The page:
Green Engineering subject timely for implementation of green economy – Dr Roopnaraine


The Caribbean Advanced Proficiency Examination (CAPE) has added to its portfolio a Green Engineering subject, one of nine new generation subjects added to CAPE through the Caribbean Examinations Council (CXC) in 2016.

Thus far, tourism, financial services, physical education and sport, entrepreneurship, animation and game design, performing arts, and agricultural science have been added.

The subject has two units which students must embark on to successfully complete the syllabus; Introduction to Green Engineering and Application of Green Engineering and Principles.

A section of a crowd at the launch of the Green Engineering Syllabus
A section of a crowd at the launch of the Green Engineering Syllabus

Minister of Education Dr. Rupert Roopnaraine, speaking at the launch of the new subject, at the Theatre Guild Playhouse, Georgetown, today, said that he welcomes the new subject, pointing out that it is a challenge that is accepted.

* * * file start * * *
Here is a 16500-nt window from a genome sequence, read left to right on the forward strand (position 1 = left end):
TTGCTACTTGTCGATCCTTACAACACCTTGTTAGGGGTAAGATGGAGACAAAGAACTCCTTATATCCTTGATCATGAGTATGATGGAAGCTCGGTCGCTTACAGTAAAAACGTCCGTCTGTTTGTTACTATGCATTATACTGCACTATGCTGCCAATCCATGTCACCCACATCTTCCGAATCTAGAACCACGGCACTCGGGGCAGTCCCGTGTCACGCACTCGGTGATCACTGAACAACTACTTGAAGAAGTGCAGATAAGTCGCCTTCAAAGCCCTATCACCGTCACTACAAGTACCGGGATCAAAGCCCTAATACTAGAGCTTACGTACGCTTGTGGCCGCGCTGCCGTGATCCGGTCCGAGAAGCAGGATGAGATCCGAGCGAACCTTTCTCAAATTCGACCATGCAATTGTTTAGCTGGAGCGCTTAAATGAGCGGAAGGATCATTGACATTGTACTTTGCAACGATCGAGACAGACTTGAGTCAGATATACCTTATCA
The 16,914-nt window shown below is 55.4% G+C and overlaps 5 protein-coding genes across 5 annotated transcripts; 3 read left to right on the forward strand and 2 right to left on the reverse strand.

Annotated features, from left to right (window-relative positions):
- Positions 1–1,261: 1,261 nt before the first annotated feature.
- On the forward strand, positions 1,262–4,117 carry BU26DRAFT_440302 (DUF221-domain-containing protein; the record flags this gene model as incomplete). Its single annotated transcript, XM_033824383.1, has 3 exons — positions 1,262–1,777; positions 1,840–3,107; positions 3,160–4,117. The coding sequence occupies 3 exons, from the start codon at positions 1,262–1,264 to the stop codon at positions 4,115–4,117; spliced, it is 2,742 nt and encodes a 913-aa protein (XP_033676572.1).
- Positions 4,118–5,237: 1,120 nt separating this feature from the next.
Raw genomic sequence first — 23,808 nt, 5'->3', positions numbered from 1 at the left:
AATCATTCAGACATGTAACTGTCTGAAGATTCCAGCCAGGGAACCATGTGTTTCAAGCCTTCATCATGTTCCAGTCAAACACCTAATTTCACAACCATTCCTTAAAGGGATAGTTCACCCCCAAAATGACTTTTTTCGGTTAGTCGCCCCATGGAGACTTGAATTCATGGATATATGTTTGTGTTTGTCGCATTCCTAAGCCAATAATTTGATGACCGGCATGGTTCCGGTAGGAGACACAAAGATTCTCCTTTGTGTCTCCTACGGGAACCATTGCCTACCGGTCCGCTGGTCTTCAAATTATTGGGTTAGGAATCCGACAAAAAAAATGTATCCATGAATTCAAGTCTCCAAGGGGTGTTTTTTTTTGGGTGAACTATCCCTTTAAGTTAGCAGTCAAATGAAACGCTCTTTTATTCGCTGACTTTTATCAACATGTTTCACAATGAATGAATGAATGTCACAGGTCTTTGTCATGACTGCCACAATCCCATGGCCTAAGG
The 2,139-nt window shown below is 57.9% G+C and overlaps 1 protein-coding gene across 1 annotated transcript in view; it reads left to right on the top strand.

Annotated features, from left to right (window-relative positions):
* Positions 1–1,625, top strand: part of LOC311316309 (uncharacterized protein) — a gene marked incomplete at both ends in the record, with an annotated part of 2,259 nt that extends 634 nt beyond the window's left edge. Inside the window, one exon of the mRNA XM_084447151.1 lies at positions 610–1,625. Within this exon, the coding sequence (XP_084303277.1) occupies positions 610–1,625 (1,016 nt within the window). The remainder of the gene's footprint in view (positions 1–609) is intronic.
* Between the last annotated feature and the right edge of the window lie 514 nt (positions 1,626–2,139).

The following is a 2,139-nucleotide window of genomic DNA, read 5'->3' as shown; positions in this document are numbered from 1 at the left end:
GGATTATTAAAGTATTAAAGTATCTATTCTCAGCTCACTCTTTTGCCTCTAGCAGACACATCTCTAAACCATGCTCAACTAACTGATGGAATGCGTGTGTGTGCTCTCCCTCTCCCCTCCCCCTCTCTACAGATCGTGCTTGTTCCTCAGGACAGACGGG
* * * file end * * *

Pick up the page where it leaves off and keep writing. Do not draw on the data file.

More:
The Minister noted that low-lying states such as Guyana are vulnerable to rising sea levels which are a direct impact of global warming.

Minister Roopnaraine urged students to “apply the principles of green engineering as a new paradigm that allows for the incorporation of the concept of sustainability and the application of science and design solutions to problems created by conventional engineering.”

Bartica has been specifically identified as the first green town of Guyana. Hence, Minister Roopnaraine stated that “green engineering is therefore of immediate important application to Guyana. The offering of a course in green engineering is most timely from the standpoint of developing as required by Guyana for the implementation of a green economy.”

Subject Panel Member, Paulette Bynoe who gave an overview of the syllabus said that it was designed in such a way that ensures that students are not only able to recall what they learn, but also will be able to fully comprehend the studies they will undertake.

“This will allow students to really exercise their problem solving and critical thinking skills- very important for engineering- so it is not a case where a student will cram and pass the exam,” Bynoe explained.

The syllabus provides for lectures, research, laboratory experiments, debates, use of Information Communication Technology (ICT) and case studies. (GINA)






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